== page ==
If Sweden and Germany Became US States, They Would be Among the Poorest States
The battle over the assumed success of European socialism continues. Many European countries like Sweden have gained a reputation as being very wealthy in spite of their highly regulated and taxed economies. From there, many assume that the rest of Europe is more or less similar, even if slightly poorer. But if we look more closely at the data, a very different picture emerges, and we find that the median household in the US is better off (income-wise) than the median household in all but three European countries.
Worse than Mississippi?
Last year, a debate erupted over how Britain would compare to individual US states. In the UK Spectator, Fraser Nelson explained "Why Britain is poorer than any US state, other than Mississippi." A week later, TIME shot back with an article titled "No, Britain Is Not Poorer than Alabama." The author of the TIME article, Dan Stewart, explained that, yes, Britain is poorer than many US states, but certainly not all of them. (See below to confirm that the UK is, in fact, poorer than every state.)
The main fault of the Spectator article, its critics alleged, was that it relied primarily on GDP and GDP per capita to make the comparisons. The critics at TIME (and other publications) correctly pointed out that if one is going to draw broad conclusions about poverty among various countries, GDP numbers are arguably not the best metric. For one, GDP per capita can be skewed upward by a small number of ultra-rich persons. After all, it is just GDP divided by the total population. That gives us no idea of how the median household is doing is those areas. Also, it's best to avoid averages and stick with median values if we're looking to avoid numbers that can be pulled up by some wealthy outliers.
This same criticism was applied to a 2007 study by Swedish economists Fredrik Bergström and Robert Gidehag (and an article by Mark J Perry) who had asserted that according to their calculations, Sweden was poorer than most US states.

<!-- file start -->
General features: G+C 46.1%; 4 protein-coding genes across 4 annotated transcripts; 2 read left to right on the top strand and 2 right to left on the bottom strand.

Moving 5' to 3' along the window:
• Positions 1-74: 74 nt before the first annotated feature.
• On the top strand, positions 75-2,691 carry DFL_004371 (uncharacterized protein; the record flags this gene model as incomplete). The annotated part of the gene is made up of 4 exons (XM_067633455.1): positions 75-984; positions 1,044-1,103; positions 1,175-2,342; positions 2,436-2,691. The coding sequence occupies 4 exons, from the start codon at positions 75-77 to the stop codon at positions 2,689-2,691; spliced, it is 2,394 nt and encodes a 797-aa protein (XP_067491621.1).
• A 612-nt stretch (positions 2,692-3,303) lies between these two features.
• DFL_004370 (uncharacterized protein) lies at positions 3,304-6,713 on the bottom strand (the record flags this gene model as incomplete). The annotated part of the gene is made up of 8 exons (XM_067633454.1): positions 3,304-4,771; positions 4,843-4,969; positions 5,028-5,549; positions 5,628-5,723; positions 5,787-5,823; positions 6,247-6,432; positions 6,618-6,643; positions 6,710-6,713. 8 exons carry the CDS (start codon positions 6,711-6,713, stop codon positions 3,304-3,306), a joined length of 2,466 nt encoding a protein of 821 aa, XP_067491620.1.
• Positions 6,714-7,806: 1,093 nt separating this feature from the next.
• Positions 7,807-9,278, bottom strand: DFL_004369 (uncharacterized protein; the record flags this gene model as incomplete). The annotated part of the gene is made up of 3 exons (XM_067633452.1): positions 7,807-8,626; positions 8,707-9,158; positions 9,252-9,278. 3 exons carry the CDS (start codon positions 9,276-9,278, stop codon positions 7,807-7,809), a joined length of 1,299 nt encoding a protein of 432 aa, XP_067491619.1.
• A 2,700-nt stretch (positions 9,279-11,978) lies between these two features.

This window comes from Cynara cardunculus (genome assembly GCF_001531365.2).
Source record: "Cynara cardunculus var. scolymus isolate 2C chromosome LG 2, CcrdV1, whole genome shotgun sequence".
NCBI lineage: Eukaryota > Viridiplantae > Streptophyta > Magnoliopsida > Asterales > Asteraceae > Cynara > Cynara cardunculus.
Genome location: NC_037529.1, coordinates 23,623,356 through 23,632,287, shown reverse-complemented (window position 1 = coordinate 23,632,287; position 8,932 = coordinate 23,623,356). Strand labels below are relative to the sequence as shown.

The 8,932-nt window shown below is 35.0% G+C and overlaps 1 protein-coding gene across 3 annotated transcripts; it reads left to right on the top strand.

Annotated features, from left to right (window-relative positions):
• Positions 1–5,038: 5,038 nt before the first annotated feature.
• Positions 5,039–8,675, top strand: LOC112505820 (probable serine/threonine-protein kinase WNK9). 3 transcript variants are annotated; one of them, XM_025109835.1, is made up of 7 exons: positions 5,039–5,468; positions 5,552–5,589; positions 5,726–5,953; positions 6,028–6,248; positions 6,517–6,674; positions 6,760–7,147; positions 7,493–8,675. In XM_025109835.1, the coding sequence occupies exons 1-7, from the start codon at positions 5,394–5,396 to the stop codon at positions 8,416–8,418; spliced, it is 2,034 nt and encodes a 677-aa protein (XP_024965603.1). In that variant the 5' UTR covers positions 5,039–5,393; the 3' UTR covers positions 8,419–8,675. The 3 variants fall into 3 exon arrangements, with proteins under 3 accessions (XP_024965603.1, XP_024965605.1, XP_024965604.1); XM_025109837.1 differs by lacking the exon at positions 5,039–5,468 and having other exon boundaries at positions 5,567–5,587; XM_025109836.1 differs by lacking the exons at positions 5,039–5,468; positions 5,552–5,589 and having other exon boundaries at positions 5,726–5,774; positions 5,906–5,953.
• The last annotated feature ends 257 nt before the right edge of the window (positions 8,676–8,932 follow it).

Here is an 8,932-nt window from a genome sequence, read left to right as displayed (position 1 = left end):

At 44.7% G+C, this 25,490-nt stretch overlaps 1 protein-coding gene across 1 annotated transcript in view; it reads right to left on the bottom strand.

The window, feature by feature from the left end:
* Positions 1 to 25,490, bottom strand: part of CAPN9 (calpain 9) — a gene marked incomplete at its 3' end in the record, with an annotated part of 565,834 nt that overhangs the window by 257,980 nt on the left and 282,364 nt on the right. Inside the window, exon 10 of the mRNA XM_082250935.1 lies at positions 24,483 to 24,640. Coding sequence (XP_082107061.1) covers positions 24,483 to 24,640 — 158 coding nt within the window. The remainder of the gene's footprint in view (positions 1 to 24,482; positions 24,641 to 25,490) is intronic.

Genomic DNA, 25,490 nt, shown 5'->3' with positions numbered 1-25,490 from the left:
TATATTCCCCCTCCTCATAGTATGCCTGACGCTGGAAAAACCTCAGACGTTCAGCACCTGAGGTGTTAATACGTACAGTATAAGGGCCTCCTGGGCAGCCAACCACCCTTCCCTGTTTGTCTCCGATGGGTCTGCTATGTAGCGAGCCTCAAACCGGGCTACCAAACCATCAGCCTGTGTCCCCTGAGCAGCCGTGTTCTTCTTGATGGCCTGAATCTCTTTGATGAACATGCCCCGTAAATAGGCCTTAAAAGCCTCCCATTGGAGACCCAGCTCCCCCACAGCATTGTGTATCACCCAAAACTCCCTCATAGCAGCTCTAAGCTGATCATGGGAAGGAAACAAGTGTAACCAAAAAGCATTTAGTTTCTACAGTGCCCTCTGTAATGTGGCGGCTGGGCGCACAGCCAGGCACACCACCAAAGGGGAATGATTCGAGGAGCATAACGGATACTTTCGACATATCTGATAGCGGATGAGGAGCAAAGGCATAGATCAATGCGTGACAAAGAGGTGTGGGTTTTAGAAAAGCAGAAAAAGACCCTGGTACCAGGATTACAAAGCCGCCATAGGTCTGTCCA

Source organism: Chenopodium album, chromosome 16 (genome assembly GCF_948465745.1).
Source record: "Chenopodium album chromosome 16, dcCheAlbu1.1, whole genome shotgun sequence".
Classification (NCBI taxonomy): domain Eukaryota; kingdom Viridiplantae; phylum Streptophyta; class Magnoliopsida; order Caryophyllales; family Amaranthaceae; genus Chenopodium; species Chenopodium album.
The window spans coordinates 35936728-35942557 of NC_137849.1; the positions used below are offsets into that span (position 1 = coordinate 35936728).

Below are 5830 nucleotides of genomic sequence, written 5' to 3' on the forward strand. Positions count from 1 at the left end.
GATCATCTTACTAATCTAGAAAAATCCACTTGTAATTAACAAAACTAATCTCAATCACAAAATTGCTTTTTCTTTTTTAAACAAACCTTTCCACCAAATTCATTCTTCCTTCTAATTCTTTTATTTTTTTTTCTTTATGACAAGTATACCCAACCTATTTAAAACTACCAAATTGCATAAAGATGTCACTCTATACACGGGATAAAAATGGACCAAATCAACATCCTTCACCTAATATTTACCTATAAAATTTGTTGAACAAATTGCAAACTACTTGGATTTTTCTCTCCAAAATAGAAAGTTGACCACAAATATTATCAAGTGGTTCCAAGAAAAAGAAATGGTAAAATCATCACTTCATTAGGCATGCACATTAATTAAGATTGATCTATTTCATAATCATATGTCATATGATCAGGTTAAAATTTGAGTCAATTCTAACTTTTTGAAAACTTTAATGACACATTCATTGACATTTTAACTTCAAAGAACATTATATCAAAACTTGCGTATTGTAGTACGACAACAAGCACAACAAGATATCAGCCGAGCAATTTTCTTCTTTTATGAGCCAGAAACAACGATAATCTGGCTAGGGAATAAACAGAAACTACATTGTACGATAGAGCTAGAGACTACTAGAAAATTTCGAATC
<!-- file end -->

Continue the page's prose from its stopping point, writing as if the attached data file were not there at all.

The Bergstrom and Gidehag study was no back-of-the-envelope analysis, but given that they did rely largely on GDP per capita data, I thought it might be helpful to use data that relies on median income data instead, so as to better account for inequalities in income and to get a better picture of what the median resident's purchasing power. Click for full size:
The nationwide median income for the US is in red. To the left of the red column are other OECD countries, and to the right of the red bar are individual US states. These national-level comparisons take into account taxes, and include social benefits (e.g., "welfare" and state-subsidized health care) as income. Purchasing power is adjusted to take differences in the cost of living in different countries into account.
I began with the OECD's "median disposable income" metric. This is a metric developed by the OECD to compare among all member states. The measure takes into account taxes and social benefits provided.
Then, we must adjust the numbers for purchasing power parity using the World Bank's index. At that point, we can see how the US compared to other members using dollars across all countries. I provided an analysis at the national level here.
But, in order to compare to individual US states, we have to come up with a way to make US states comparable. The OECD does not measure individual US states, so I had to use the Census Bureau's measure of median income for a place to start (2012-2013 2-year average medians). The Census numbers are much higher than the OECD numbers for a variety of reasons. In fact, the OECD income number of the US is only 59 percent of the Census number.
So, to roughly adjust state income levels for OECD methods, I cut down state level income levels to 59 percent of their Census total. This brought the median income level in Illinois, for example, down from approximately $54,000 (Census value) to $32,000 (to estimate OECD value). Similarly, one could also adjust for OECD methods by taking the OECD median income for the US ($30,616) and then adjusting to fit each individual state's median income in relationship to the nationwide median. For example, since Wyoming (according to the Census) has a median income that is 109% of the national median income, we simply set Wyoming's median income at ~ $33,600 which is 109% of the OECD median income value of $30,616.
When adjusting for cost of living in US states, I then adjusted each state using the regional price parity numbers provided by the Bureau of Economic Affairs. Naturally, median income numbers for individual states are already in US dollars.
Is median income a good metric for poverty comparisons? Maybe, but in any case it's what OECD and UNICEF use. Typically, the "poverty rate" is calculated as either 50% or 60% of the national median income. So, apparently, the UN and OECD do think it's a relevant figure, and if poverty rates are going to be invoked as reasons for new public policy, then median incomes must be analyzed.